Thursday, January 3, 2008

Yes, Megan

it isn't 1989 anymore in academia, and the old grudges you still nurse based, it sometimes seems, on how offended you were by an overly strident professor character on A Different World are still both misinformed and childish. Ward Churchill and Bernie Goldberg do not a reality make, and your experiences with fellow undergrads or postgrads, amazingly, doesn't necessarily speak to the entire body of academia, especially not professors. If I were to speak of academia based on only my own experience I would say Marxism is still quite strong, especially if you count the adherents of modern mutations on the theme crafted to slip past ideological firewalls, but, well.... I recognize limits to the relevance of personal experience and the effect of place and context.
In all, Megan added a grand total of 17 words of original content to this post and still managed to make a number of errors. To begin with, the post Megan links to isn't the post she quoted, or by Posner. Additionally, there's no breakdown of the younger age group by field, that I can find, in the study. I'm not a statistician, so I can't directly challenge the study, but, for the most part, I'd expect the youngest group here to be far and away the smallest, simply by the nature of academia. It takes a while to earn those extra letters after your name, and it can take even longer to translate them into employment as something more than a TA. Without more detailed numbers it's hard to know whether this is a legitimate trend or a quirk of the sampling. To say again, I'm not a statistician, so these are nothing more than amateur musings, but it's a legitimate question in the face of the conclusions Posner, and Megan, are advancing. Finally, at least for me in this post, there's the question of how relevant the political categories of 30-40 years ago are to young academics today. Bush has done a lot to collapse old divisions, especially in academia. Conservative or liberal, it's hard for an educated, intelligent person who isn't on wingnut welfare not to see that Bush and movement conservatism have failed, spectacularly and repeatedly. The animating divide today is not left/right, but realist/ideologue. Furthermore, any reasonably intelligent person, as most in academia tend to be, can recognize that a huge part of Bush's failures grow from his ideological inflexibility. He, and, more importantly, his people, are radical extremists, and I can't help but wonder if BushCo. has had the unexpected benefit of discrediting extremism in general. Perhaps the youth of academia aren't any less liberal, but are more realistic in what they hope to achieve, and more considered in how they hope to achieve it. I don't know, but I also don't know that the study in question provides detailed enough data to speak to such nuances.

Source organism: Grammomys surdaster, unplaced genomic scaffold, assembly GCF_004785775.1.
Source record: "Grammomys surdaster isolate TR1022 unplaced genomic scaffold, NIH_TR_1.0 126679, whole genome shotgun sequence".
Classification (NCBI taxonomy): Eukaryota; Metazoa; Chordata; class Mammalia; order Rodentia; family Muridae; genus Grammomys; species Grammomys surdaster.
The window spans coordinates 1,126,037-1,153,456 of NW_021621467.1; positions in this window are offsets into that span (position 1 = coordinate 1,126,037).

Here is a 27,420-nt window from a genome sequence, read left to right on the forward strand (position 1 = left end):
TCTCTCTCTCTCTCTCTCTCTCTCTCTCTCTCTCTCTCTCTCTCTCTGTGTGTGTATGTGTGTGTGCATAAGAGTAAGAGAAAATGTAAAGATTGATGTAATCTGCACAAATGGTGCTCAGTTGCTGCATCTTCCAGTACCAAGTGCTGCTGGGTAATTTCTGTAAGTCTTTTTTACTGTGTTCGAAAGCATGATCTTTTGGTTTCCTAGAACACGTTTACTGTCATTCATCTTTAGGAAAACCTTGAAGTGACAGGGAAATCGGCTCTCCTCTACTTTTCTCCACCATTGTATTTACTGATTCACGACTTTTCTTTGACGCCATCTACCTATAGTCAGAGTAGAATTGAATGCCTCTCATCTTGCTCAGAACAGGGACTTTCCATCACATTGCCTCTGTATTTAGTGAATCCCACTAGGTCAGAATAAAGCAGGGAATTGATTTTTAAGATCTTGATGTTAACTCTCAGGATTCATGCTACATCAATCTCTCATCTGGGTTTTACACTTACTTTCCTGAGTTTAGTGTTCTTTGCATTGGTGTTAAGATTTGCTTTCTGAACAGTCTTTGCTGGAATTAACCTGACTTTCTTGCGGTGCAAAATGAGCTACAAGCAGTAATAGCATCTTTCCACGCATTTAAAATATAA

Megan seems to simply see "fewer Marxists" as some sort of victory for her once victimized self, and shows a typical lack of interest in the finer details.
Also, the Fitzgerald quote doesn't fit. Maybe she meant it as a swipe at older Marxists, but I'd call that a swing and a miss. I suppose we should be glad she didn't use the spurious Churchill quote about the young being liberal and the old conservative.
(Yes, that quote would be even less relevant, but do you really think that'd stop her from using it?)

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